ORLANDO, Fla. (CNS) -- New models of pastoral leadership will be required for a U.S. church that has changed significantly from a generation ago and will continue to change.
The changes include an increase in the number of Catholics, a more-educated laity, a decrease in the number of priests and vowed religious, an increase in permanent deacons and professional lay ecclesial ministers, and growing cultural diversity in the church.
Those changes were identified in a four-year study conducted in response to ongoing shifts in the Catholic Church. The study, commissioned in 2002 by a coalition of six Catholic national organizations, received a $2 million grant from the Lilly Endowment to conduct the study and to assess its findings.
Marti R. Jewell, project director of the Emerging Models of Pastoral Leadership Project, addressed the major findings of the study April 21, the first full day of a national summit in Orlando to review and build upon the findings. An attentive audience of nearly 1,200 participants representing all six groups listened, eager to hear the results.
"For those of you who like to flip to the last page of a book, and read the end of a story right away, I'll tell you what the research concluded," Jewell began. "Parish life as we have known it has changed."
With about 28,000 diocesan priests, 70 percent of whom are older than 55, the United States is moving toward clusters of parishes under the care of a single pastor, she said. Indeed, nearly half of all U.S. parishes already share their pastor with another parish or mission.
Alan Whitson, a deacon in the Archdiocese of St. Louis, was surprised to learn how many pastors are assigned to dual parishes. "The realization that nationally we're losing priests underscores the need for the laity to step up and live the baptismal call to discipleship," he said. "It is a challenge to all the baptized."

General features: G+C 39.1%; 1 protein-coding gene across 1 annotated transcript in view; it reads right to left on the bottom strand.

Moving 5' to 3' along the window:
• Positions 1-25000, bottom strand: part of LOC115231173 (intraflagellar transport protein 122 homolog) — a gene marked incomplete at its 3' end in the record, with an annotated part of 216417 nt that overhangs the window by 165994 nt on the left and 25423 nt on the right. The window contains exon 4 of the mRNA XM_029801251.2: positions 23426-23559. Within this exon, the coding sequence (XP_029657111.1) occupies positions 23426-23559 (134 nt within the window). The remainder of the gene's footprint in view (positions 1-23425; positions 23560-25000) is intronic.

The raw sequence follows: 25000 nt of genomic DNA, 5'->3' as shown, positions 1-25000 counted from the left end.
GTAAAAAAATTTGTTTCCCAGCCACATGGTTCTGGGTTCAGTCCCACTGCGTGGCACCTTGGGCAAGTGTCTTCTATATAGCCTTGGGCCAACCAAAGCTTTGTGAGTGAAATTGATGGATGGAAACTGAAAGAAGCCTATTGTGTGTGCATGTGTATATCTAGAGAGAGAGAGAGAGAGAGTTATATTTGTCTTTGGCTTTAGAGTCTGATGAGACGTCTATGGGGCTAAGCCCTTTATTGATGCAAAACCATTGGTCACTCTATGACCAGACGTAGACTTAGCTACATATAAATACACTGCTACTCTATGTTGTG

Collaboration was a key element of the findings. Clergy and laity need to work together, but this also creates human resource issues, the study said. It showed that laity in leadership roles needed education regarding the legal and civil implications of the church being an employer. It also showed that fewer than 40 percent of U.S. parishes provide continuing education, retirement plans or other benefits to its employees.
Multicultural diversity is also shaping the church's future. "It's more than just speaking another language," said Jewell, who said many parishes include people from Hispanic, Asian and African backgrounds. "We need to be learning from one another, and receiving rich gifts from one another."
Maggie McCarty, president of Education for Parish Service, a lay education program in Washington, wasn't surprised by the study's conclusion that parishes need to be made more welcoming, and not just with greeters and handshakes.
She said a mega-Christian church moved next door to her parish, drawing some members of her congregation.
"Some of our parishioners have gone over and remarked on the sense of welcome they feel as they walk in the door" of the mega-church, said McCarty. "They long to feel the same as they walk into our church."
At the summit, action groups were to address each of the study findings' six categories, with participants developing recommendations.
Jewell encouraged the summit participants to talk to each other. "The answer is in the minds and hearts of those around you," she said.
The participating groups were the National Association for Lay Ministry, the Conference for Pastoral Planning and Council Development, the National Association of Church Personnel Administrators, the National Association of Diaconate Directors, the National Catholic Young Adult Ministry Association and the National Federation of Priests' Councils.